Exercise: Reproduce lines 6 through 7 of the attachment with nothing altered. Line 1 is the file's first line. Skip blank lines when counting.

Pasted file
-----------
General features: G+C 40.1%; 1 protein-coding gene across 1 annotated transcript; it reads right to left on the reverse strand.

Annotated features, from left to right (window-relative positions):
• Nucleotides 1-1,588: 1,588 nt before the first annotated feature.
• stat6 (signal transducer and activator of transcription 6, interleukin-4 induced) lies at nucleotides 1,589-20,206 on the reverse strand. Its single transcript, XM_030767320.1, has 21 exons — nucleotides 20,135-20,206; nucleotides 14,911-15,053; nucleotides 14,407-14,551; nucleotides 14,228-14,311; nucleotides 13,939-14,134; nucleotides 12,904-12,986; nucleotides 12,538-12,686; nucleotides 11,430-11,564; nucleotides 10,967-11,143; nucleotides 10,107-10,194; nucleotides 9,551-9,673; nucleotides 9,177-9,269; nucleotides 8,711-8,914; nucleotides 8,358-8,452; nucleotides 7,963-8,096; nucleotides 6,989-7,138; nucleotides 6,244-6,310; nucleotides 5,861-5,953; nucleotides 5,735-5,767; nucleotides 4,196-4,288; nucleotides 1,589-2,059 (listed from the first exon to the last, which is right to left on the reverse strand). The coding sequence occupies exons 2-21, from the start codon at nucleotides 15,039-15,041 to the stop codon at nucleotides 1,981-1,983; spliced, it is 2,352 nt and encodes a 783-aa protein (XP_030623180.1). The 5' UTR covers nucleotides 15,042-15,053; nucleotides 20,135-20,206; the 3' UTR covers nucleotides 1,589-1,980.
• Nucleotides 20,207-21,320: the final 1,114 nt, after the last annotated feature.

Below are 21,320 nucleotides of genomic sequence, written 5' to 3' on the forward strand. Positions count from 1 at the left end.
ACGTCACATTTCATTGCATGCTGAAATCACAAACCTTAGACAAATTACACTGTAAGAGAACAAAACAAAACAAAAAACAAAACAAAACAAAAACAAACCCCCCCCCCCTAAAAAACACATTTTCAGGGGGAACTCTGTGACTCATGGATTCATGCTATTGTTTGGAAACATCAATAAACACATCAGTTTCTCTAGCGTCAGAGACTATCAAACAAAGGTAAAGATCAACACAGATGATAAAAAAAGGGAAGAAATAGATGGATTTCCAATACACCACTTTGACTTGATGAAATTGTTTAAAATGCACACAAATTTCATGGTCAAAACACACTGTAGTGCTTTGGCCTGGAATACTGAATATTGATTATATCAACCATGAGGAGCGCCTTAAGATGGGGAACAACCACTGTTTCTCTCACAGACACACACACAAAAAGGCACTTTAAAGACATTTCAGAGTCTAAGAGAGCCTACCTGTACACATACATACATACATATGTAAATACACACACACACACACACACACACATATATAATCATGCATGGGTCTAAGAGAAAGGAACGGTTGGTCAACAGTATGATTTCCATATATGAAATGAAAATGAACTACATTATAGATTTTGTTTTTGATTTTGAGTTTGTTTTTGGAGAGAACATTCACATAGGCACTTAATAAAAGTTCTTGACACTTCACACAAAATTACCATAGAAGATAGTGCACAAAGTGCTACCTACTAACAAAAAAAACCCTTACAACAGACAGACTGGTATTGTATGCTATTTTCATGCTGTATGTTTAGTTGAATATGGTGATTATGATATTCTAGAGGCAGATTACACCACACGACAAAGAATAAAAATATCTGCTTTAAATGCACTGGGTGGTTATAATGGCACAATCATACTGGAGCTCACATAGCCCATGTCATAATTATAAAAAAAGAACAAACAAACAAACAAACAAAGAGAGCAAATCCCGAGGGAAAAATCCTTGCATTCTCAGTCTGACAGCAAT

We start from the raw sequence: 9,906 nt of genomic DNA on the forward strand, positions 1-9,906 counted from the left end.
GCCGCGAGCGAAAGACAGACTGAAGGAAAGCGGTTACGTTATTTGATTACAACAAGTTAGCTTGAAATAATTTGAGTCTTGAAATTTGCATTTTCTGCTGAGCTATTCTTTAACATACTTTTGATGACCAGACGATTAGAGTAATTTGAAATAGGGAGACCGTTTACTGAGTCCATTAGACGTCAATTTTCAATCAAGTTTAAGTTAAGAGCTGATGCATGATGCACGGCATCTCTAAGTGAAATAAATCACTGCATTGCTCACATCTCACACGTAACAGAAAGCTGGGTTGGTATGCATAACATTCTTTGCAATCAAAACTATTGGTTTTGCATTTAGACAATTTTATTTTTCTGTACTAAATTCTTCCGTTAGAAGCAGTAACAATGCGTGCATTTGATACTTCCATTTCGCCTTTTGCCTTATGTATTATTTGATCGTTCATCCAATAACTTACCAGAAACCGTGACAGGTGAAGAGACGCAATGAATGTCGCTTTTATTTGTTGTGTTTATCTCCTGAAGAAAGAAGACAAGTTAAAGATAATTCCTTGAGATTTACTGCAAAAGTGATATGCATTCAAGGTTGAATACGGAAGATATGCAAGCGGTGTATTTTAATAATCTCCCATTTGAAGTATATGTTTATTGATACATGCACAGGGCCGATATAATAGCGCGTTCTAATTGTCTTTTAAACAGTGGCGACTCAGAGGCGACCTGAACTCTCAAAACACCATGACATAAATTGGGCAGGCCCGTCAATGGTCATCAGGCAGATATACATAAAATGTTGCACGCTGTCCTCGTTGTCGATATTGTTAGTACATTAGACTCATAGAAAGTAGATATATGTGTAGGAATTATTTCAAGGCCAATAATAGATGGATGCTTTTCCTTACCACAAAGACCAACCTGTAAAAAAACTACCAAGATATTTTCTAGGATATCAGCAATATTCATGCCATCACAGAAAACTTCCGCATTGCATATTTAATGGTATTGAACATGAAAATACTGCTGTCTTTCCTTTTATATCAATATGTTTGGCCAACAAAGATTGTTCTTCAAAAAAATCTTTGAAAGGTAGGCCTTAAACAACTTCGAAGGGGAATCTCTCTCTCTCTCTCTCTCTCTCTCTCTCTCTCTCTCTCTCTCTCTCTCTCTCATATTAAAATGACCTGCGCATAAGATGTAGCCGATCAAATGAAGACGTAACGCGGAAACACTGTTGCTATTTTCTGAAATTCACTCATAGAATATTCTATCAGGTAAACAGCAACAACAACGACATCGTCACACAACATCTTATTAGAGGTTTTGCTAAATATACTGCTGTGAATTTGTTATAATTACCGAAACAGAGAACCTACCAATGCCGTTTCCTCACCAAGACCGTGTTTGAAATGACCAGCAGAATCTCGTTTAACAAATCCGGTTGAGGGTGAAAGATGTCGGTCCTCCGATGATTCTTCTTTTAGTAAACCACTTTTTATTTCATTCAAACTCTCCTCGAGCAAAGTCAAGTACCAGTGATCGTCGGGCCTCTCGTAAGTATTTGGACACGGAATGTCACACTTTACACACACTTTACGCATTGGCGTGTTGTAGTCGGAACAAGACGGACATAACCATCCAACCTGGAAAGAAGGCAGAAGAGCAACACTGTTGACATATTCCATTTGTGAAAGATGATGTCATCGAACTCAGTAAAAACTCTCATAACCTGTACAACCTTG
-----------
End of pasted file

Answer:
Below are 21,320 nucleotides of genomic sequence, written 5' to 3' on the forward strand. Positions count from 1 at the left end.
ACGTCACATTTCATTGCATGCTGAAATCACAAACCTTAGACAAATTACACTGTAAGAGAACAAAACAAAACAAAAAACAAAACAAAACAAAAACAAACCCCCCCCCCCTAAAAAACACATTTTCAGGGGGAACTCTGTGACTCATGGATTCATGCTATTGTTTGGAAACATCAATAAACACATCAGTTTCTCTAGCGTCAGAGACTATCAAACAAAGGTAAAGATCAACACAGATGATAAAAAAAGGGAAGAAATAGATGGATTTCCAATACACCACTTTGACTTGATGAAATTGTTTAAAATGCACACAAATTTCATGGTCAAAACACACTGTAGTGCTTTGGCCTGGAATACTGAATATTGATTATATCAACCATGAGGAGCGCCTTAAGATGGGGAACAACCACTGTTTCTCTCACAGACACACACACAAAAAGGCACTTTAAAGACATTTCAGAGTCTAAGAGAGCCTACCTGTACACATACATACATACATATGTAAATACACACACACACACACACACACACATATATAATCATGCATGGGTCTAAGAGAAAGGAACGGTTGGTCAACAGTATGATTTCCATATATGAAATGAAAATGAACTACATTATAGATTTTGTTTTTGATTTTGAGTTTGTTTTTGGAGAGAACATTCACATAGGCACTTAATAAAAGTTCTTGACACTTCACACAAAATTACCATAGAAGATAGTGCACAAAGTGCTACCTACTAACAAAAAAAACCCTTACAACAGACAGACTGGTATTGTATGCTATTTTCATGCTGTATGTTTAGTTGAATATGGTGATTATGATATTCTAGAGGCAGATTACACCACACGACAAAGAATAAAAATATCTGCTTTAAATGCACTGGGTGGTTATAATGGCACAATCATACTGGAGCTCACATAGCCCATGTCATAATTATAAAAAAAGAACAAACAAACAAACAAACAAAGAGAGCAAATCCCGAGGGAAAAATCCTTGCATTCTCAGTCTGACAGCAAT